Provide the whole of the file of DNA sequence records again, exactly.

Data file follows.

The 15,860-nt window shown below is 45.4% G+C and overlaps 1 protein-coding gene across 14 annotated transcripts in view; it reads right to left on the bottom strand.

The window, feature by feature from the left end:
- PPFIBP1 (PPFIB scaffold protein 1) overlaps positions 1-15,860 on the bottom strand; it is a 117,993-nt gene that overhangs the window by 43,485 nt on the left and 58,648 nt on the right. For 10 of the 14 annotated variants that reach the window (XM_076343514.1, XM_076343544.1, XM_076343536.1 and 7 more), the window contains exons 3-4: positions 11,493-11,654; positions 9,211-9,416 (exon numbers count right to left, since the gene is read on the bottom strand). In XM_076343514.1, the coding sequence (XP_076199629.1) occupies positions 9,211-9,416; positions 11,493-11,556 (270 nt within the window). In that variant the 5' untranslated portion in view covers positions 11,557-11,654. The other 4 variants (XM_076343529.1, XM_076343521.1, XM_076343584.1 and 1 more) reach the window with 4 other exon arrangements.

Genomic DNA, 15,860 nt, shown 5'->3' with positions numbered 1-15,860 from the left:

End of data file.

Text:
The 15,860-nt window shown below is 45.4% G+C and overlaps 1 protein-coding gene across 14 annotated transcripts in view; it reads right to left on the bottom strand.

The window, feature by feature from the left end:
- PPFIBP1 (PPFIB scaffold protein 1) overlaps positions 1-15,860 on the bottom strand; it is a 117,993-nt gene that overhangs the window by 43,485 nt on the left and 58,648 nt on the right. For 10 of the 14 annotated variants that reach the window (XM_076343514.1, XM_076343544.1, XM_076343536.1 and 7 more), the window contains exons 3-4: positions 11,493-11,654; positions 9,211-9,416 (exon numbers count right to left, since the gene is read on the bottom strand). In XM_076343514.1, the coding sequence (XP_076199629.1) occupies positions 9,211-9,416; positions 11,493-11,556 (270 nt within the window). In that variant the 5' untranslated portion in view covers positions 11,557-11,654. The other 4 variants (XM_076343529.1, XM_076343521.1, XM_076343584.1 and 1 more) reach the window with 4 other exon arrangements.

Genomic DNA, 15,860 nt, shown 5'->3' with positions numbered 1-15,860 from the left: